|Adolescent fertility and family planning in East Asia and the Pacific: A review of DHS reports|
||Elissa Kennedy, Natalie Gray, Peter Azzopardi, Mick Creati
||Reproductive Health, 2011, 8:11; doi:10.1186/1742-4755-8-11
Multiple Asian Countries
||Adolescent pregnancy has significant health and socio-economic consequences for women, their families and communities. Efforts to prevent too-early pregnancy rely on accurate information about adolescents'knowledge, behaviours and access to family planning, however available data are limited in some settings.
Demographic and Health Survey (DHS) reports are recognised as providing nationally representative data that are accessible to policymakers and programmers. This paper reviews DHS reports for low and lower middle income countries in East Asia and the Pacific to determine what information regarding adolescent fertility and family planning is available, and summarises key findings.
Methods: The most recent DHS reports were sought for the 33 low and lower middle income countries in the East Asia and Pacific region as defined by UNICEF and World Bank.
Age-disaggregated data for all indicators relevant to fertility and current use, knowledge and access to family planning information and services were sought to identify accessible information. Reported data were analysed using an Excel database to determine outcomes for adolescents and compare with adult women.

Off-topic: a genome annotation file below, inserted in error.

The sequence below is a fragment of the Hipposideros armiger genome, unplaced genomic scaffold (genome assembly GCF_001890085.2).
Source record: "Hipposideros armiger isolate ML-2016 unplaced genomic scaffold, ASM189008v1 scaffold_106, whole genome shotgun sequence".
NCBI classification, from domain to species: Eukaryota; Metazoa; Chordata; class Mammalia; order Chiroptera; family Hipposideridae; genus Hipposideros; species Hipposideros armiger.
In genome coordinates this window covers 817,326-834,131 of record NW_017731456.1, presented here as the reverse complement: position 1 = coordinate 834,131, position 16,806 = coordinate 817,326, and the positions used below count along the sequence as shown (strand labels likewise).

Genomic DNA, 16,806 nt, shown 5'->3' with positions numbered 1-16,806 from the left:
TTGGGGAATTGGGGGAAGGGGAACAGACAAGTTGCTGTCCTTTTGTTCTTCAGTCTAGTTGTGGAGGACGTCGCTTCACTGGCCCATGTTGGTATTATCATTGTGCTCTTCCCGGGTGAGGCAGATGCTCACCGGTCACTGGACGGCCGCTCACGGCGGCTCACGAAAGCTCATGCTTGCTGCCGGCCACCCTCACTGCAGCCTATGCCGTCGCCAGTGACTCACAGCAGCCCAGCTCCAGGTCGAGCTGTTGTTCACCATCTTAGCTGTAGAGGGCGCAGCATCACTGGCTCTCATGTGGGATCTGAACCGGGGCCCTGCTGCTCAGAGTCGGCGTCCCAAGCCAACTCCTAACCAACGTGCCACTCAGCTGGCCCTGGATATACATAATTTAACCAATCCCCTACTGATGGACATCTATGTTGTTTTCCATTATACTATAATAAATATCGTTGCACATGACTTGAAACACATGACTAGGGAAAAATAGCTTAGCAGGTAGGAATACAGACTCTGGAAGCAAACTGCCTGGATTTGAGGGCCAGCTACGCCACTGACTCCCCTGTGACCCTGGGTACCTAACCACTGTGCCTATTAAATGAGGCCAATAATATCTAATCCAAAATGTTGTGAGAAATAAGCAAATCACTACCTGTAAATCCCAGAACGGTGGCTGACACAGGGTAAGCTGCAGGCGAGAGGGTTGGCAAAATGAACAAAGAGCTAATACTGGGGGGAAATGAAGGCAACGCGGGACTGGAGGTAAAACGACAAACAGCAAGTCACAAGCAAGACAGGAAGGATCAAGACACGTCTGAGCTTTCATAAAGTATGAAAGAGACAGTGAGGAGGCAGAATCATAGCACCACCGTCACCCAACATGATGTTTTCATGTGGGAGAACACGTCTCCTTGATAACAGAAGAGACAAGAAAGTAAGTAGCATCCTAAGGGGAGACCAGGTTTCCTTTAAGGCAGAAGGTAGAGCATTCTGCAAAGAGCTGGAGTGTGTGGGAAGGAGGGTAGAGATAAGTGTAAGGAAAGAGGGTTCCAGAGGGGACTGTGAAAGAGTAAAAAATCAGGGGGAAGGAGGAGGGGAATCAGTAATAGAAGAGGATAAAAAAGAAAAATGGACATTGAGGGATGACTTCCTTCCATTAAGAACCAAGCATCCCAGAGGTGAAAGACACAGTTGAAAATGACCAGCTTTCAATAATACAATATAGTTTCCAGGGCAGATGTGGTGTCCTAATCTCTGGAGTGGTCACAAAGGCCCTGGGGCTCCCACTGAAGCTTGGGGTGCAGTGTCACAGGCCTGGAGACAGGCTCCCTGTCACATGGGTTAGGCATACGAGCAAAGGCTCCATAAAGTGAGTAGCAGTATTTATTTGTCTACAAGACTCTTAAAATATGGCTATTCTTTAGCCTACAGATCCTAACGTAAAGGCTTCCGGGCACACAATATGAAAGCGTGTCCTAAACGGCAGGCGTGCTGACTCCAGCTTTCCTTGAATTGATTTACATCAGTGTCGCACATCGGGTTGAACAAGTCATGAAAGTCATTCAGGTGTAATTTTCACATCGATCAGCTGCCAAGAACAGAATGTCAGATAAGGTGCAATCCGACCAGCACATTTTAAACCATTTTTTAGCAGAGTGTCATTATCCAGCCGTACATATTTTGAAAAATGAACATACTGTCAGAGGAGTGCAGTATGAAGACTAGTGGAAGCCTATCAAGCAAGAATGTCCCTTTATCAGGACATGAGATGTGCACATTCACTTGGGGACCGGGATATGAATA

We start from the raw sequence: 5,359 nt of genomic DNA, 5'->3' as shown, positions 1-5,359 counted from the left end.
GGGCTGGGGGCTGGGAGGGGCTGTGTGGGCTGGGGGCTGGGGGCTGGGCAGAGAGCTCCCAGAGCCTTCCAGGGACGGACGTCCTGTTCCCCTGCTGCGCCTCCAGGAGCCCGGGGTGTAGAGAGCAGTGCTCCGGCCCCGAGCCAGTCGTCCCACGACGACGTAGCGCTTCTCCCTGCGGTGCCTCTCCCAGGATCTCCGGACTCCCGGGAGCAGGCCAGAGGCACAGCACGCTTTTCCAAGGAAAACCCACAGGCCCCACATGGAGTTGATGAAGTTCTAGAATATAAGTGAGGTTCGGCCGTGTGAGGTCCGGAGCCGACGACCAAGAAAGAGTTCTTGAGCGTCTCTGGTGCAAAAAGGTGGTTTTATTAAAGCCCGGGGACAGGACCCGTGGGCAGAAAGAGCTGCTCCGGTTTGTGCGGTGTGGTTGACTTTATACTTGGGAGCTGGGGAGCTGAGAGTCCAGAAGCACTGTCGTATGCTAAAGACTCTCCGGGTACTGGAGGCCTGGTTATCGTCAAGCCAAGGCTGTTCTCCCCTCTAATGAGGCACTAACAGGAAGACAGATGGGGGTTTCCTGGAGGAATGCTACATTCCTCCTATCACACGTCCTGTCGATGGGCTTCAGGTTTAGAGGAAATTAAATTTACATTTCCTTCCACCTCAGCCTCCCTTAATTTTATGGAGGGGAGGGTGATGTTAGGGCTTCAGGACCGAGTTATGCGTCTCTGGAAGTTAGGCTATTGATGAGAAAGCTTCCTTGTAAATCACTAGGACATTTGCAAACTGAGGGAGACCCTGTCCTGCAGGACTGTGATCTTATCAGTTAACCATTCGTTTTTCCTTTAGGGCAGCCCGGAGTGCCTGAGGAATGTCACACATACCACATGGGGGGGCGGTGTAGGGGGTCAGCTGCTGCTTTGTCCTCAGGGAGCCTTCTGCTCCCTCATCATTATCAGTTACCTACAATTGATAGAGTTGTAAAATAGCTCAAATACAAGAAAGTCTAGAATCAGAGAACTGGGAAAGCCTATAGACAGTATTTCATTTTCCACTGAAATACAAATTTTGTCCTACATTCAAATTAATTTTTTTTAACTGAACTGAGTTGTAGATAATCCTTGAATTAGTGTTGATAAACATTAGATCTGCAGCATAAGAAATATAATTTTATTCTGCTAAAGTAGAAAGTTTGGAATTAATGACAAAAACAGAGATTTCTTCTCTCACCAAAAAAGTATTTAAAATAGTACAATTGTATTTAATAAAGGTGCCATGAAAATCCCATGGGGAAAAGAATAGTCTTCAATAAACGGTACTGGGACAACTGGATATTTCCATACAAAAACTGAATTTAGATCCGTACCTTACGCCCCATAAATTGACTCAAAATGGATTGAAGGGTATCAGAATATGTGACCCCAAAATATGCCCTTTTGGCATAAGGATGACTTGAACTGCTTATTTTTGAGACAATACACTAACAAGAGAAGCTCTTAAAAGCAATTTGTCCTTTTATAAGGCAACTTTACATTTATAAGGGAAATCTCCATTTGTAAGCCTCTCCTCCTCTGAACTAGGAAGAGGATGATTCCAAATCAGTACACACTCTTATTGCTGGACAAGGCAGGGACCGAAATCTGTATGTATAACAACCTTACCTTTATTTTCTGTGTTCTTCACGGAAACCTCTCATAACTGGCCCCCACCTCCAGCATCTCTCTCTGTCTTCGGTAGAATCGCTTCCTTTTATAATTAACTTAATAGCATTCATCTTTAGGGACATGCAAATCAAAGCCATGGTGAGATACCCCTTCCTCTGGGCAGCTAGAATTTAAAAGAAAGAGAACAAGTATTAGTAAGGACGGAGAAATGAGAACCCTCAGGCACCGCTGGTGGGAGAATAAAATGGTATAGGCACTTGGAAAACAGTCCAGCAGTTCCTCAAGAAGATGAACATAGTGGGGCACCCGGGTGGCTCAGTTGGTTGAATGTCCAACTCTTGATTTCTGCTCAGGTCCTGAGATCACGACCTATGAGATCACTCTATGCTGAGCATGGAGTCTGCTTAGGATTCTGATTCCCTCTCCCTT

Results: DHS reports were available for eleven countries: Cambodia, Indonesia, Marshall Islands, Nauru, Papua New Guinea, Philippines, Samoa, Solomon Islands, Timor-Leste, Tuvalu and Vietnam.
Twenty seven of 40 relevant DHS indicators reported outcomes for adolescent women aged 15-19 years. There were limited data for unmarried adolescents.
A significant proportion of women commence sexual activity and childbearing during adolescence in the context of low contraceptive prevalence and high unmet need for contraception. Adolescent women have lower use of contraception, poorer knowledge of family planning and less access to information and services than adult women.
Conclusion: DHS reports provide useful and accessible data, however, they are limited by the failure to report data for unmarried adolescents and report age-disaggregated data for some indicators.
Further research is required to better understand the barriers that both married and unmarried adolescents face accessing reproductive health information and services, and their information and service delivery preferences.